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What Does Decanting a Trust in Florida Mean?


Have you created an irrevocable trust in Florida? Was this done recently, or was it done years ago? If you created it prior to 2007, an irrevocable trust was just that, irrevocable. This means it could not be revoked or changed in any way. However, the answer on whether an irrevocable trust can be changed is more complex.

There is now a way to handle some modifications without going to court in certain situations. This is known as decanting. The term is generally used to refer to the trustee of a trust creating a new one and then moving all the assets into the second trust. This essentially terminates the first trust and the new one would dictate the use of the property in the trust.

In 2018, Florida revised the decanting statute and it has strict provisions. Failure to follow these provisions could result in estate litigation. If you have questions about whether or not a trustee can engage in decanting and whether their actions were legal, you need to speak with a skilled Pompano Beach estate litigation attorney.

You might be wondering why a trustee would “decant” to a new trust. There are a number of reasons, including the need to correct mistakes, clarify items, convert a trust to a supplemental needs trust, or in order to adapt to conform to changes in the law.

2018 Florida Revisions to the Decanting Statute

Under the 2018 revisions to the decanting statute, trustees can engage in decanting in one of three ways. The first involves the trustee having “absolute power” as noted in the trust instrument. This particular option involves the most flexibility. The second method provides a trustee with certain powers, but not absolute power. For example, a trustee who has distribution power limited by the health, education, maintenance, and support (HEMS) standard may have the ability to have different provisions in the new trust. This is something that should be discussed with a knowledgeable attorney.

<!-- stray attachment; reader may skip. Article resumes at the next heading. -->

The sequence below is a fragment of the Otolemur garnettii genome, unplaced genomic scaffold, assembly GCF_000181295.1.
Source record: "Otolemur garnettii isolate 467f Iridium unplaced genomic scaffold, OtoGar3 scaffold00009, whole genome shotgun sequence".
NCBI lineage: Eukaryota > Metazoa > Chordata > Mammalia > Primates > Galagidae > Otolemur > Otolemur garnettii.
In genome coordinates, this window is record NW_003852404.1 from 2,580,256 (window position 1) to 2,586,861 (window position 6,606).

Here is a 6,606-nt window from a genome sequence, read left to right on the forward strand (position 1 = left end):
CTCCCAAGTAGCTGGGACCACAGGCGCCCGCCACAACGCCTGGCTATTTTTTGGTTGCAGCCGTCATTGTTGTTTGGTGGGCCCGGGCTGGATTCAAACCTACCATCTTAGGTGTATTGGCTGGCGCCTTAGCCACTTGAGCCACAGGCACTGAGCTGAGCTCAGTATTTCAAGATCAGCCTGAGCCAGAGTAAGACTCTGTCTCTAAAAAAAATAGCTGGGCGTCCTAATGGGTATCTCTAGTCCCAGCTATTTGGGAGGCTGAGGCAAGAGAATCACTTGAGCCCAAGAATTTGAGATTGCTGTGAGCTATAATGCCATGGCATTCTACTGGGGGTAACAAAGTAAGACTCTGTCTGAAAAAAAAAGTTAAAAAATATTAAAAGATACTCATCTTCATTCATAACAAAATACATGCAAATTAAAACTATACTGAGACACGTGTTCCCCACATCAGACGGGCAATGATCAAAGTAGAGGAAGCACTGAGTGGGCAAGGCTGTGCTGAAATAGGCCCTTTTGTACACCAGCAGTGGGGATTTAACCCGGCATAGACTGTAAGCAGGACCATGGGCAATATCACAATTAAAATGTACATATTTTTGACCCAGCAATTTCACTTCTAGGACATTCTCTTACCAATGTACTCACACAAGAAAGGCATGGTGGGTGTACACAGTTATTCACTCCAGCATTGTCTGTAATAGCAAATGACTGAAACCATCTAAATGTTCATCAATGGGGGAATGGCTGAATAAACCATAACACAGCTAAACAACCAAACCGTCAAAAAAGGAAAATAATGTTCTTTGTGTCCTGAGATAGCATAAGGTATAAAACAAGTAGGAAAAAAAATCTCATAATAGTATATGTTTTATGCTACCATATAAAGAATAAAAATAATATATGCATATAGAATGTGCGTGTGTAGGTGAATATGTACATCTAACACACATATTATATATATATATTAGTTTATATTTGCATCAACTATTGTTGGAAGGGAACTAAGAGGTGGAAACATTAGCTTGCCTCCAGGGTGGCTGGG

Finally, there is a way that a trustee can decant from a trust that isn’t a “supplemental needs trust” to one that would now qualify as a supplemental needs one. There are important limitations you need to know with this option as well.

What happens if the creator of the trust doesn’t want a trustee to have decanting privileges? Then, he or she would need to have the attorney add a section to include a general prohibition that addresses decanting and prevents the trustee from conducting this type of transaction.

Should You Decant?

Remember that although the rules have expanded, the rules for notification are now stricter. There is a requirement to send a 60-day written notice. The applicable statute clearly defines who has to be notified when a trustee intends to decant and what documentation they need to provide. Beneficiaries have the right to object to a trustee’s intent to decant and the 60-day notice doesn’t limit his or her right to raise the objection.

Contact a Pompano Beach Estate Litigation Attorney

If you are challenging a trustee’s intention to decant, you need the assistance of an experienced Pompano Beach estate & trust litigation lawyer. Contact Mark R. Manceri, P.A. today to schedule an initial consultation.


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